With two pubs and a couple of servos and general stores, it’s an oasis in a dry land. Check out the model of what Sturt’s 1844 expedition looked like in the local national parks office, and don’t forget to admire the paintings on the walls of the Family Hotel, some of which were done by acclaimed artist, the late Clifton Pugh.
The story goes he got stuck in the pub because of rain closing the roads, and when he got bored he started painting the walls. Mind you, the portraits don’t have much clothing on, and it turns out they were the publican’s daughters!
Tibooburra is essentially surrounded by the Sturt National Park, and just outside town is Golden Gully, where you’ll find a heap of transplanted mining equipment from when gold was being dug and when water was scarcer than the much sought-after mineral.
Nearby is Dead Horse Gully campground, while a couple of tourist drives through the park take you to old Mt Wood Homestead and Jump-Up country, both of which are worth doing. However, for our little party, it was enough to have a quick look around town, get some fuel and head to the Sturt National Park, some 85km north-west of the town and just south of Fort Grey Homestead.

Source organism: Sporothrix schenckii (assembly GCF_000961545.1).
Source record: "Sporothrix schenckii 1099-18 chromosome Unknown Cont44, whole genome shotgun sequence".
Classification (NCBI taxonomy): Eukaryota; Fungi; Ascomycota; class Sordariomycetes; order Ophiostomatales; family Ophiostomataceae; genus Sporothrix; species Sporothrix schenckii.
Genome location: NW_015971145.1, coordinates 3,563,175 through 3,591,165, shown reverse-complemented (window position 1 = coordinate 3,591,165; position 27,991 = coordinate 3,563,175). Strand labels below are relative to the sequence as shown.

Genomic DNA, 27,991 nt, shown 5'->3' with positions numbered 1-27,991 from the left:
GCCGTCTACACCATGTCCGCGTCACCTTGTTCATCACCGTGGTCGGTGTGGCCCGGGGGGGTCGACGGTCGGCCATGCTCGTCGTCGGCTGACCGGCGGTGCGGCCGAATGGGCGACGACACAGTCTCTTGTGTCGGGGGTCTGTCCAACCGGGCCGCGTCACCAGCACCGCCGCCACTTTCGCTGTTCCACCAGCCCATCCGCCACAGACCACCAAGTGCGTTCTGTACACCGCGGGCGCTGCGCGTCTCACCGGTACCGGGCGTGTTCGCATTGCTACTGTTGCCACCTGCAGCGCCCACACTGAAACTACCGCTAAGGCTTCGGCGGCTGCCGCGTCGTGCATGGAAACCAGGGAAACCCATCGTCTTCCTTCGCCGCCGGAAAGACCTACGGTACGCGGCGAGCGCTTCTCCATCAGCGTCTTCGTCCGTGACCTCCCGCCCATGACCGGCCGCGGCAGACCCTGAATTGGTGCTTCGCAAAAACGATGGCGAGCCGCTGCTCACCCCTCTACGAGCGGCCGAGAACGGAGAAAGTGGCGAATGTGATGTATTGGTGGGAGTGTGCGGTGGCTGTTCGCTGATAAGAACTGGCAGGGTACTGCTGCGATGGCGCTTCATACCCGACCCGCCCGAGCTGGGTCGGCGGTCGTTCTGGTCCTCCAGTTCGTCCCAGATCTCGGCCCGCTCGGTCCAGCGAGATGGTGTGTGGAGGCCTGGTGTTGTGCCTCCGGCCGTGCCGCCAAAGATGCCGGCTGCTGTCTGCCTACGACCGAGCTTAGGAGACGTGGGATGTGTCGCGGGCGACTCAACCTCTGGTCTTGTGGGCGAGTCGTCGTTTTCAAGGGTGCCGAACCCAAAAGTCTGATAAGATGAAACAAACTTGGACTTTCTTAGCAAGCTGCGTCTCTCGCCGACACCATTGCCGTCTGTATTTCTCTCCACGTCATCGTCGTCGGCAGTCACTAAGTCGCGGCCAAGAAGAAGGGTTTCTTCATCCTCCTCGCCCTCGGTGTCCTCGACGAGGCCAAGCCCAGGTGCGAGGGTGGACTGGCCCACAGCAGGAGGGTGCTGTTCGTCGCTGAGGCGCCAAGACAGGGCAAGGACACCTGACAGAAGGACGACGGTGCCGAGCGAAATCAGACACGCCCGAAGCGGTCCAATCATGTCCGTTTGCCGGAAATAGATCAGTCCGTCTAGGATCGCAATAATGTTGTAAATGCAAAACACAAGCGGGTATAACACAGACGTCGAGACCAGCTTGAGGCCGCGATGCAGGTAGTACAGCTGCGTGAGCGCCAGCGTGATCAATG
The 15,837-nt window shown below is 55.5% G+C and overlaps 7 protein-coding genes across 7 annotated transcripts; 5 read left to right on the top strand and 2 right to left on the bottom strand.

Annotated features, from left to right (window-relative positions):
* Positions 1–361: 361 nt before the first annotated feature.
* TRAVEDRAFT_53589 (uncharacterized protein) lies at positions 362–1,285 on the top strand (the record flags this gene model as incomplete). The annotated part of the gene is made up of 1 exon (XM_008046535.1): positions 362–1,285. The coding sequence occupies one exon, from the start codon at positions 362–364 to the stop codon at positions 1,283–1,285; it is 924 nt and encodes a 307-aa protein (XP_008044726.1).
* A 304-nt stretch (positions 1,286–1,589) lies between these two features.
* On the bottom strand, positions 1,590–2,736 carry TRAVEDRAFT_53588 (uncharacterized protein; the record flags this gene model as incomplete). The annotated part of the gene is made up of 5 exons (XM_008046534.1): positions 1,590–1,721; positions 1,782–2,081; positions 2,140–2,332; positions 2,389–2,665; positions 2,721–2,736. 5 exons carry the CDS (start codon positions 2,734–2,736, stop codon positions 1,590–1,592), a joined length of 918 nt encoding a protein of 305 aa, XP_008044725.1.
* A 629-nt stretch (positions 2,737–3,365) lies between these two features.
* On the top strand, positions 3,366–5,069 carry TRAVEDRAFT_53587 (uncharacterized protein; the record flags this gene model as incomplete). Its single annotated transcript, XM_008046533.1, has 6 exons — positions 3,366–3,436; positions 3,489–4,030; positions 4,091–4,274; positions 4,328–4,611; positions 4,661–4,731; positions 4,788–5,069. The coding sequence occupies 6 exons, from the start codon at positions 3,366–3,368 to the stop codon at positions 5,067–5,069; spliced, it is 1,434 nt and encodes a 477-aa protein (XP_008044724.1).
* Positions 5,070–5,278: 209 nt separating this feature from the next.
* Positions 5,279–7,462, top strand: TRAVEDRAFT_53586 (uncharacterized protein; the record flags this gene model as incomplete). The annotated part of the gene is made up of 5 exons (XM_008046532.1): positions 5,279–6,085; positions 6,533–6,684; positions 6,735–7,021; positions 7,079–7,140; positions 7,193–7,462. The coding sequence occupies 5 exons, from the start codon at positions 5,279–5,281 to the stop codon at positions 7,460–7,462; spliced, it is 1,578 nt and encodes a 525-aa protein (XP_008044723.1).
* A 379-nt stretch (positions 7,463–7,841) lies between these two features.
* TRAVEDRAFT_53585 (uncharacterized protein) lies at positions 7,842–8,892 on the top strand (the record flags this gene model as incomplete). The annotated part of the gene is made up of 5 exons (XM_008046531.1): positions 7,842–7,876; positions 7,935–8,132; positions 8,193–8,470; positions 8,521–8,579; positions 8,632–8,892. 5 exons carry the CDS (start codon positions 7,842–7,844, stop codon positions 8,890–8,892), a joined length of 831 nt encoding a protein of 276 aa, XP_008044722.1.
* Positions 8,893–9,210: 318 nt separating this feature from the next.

Not far from the homestead is a small camping area close to where Charles Sturt set up another camp in July 1845. His party stayed here for four months while Sturt led a small group of men north as far as Cooper Creek and the eastern edge of the Simpson Desert.
For us, though, Fort Grey was just a short drive to Cameron Corner, the meeting point of the borders of NSW, SA and Queensland. Surveyor JB Cameron spent two years from 1880 to 1882 marking the Queensland/NSW border, and he placed a post here in September 1880 – so I guess it’s fair enough for it to be named after him.
The Wild Dog Fence that follows the borders came a few years later and is still in use today. It attempts to keep dingoes on the north and west side of the netting, so that farmers can run sheep on the south side, but it’s only partially successful at that.